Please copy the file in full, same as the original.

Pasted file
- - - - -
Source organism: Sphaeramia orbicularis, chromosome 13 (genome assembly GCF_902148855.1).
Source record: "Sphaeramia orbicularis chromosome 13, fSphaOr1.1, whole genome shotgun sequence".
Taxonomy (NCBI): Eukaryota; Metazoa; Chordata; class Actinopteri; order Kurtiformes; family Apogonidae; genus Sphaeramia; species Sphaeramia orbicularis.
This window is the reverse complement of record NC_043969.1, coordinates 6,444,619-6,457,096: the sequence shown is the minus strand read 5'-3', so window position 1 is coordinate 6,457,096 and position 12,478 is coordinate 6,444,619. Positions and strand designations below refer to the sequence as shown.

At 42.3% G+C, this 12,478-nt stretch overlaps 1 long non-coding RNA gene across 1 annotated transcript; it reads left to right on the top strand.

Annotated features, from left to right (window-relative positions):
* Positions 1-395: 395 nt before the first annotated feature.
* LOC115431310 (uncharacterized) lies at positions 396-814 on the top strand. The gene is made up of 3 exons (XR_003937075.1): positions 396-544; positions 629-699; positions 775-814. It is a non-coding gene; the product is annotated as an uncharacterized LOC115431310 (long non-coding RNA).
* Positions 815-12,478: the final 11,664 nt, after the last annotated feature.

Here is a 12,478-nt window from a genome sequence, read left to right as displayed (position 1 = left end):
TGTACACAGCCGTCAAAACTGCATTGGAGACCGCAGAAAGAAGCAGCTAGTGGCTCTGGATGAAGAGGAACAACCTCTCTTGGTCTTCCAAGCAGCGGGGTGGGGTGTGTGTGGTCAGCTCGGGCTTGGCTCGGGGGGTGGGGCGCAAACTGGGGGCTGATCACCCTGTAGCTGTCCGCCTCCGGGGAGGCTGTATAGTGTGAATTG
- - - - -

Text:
Source organism: Sphaeramia orbicularis, chromosome 13 (genome assembly GCF_902148855.1).
Source record: "Sphaeramia orbicularis chromosome 13, fSphaOr1.1, whole genome shotgun sequence".
Taxonomy (NCBI): Eukaryota; Metazoa; Chordata; class Actinopteri; order Kurtiformes; family Apogonidae; genus Sphaeramia; species Sphaeramia orbicularis.
This window is the reverse complement of record NC_043969.1, coordinates 6,444,619-6,457,096: the sequence shown is the minus strand read 5'-3', so window position 1 is coordinate 6,457,096 and position 12,478 is coordinate 6,444,619. Positions and strand designations below refer to the sequence as shown.

At 42.3% G+C, this 12,478-nt stretch overlaps 1 long non-coding RNA gene across 1 annotated transcript; it reads left to right on the top strand.

Annotated features, from left to right (window-relative positions):
* Positions 1-395: 395 nt before the first annotated feature.
* LOC115431310 (uncharacterized) lies at positions 396-814 on the top strand. The gene is made up of 3 exons (XR_003937075.1): positions 396-544; positions 629-699; positions 775-814. It is a non-coding gene; the product is annotated as an uncharacterized LOC115431310 (long non-coding RNA).
* Positions 815-12,478: the final 11,664 nt, after the last annotated feature.

Here is a 12,478-nt window from a genome sequence, read left to right as displayed (position 1 = left end):
TGTACACAGCCGTCAAAACTGCATTGGAGACCGCAGAAAGAAGCAGCTAGTGGCTCTGGATGAAGAGGAACAACCTCTCTTGGTCTTCCAAGCAGCGGGGTGGGGTGTGTGTGGTCAGCTCGGGCTTGGCTCGGGGGGTGGGGCGCAAACTGGGGGCTGATCACCCTGTAGCTGTCCGCCTCCGGGGAGGCTGTATAGTGTGAATTG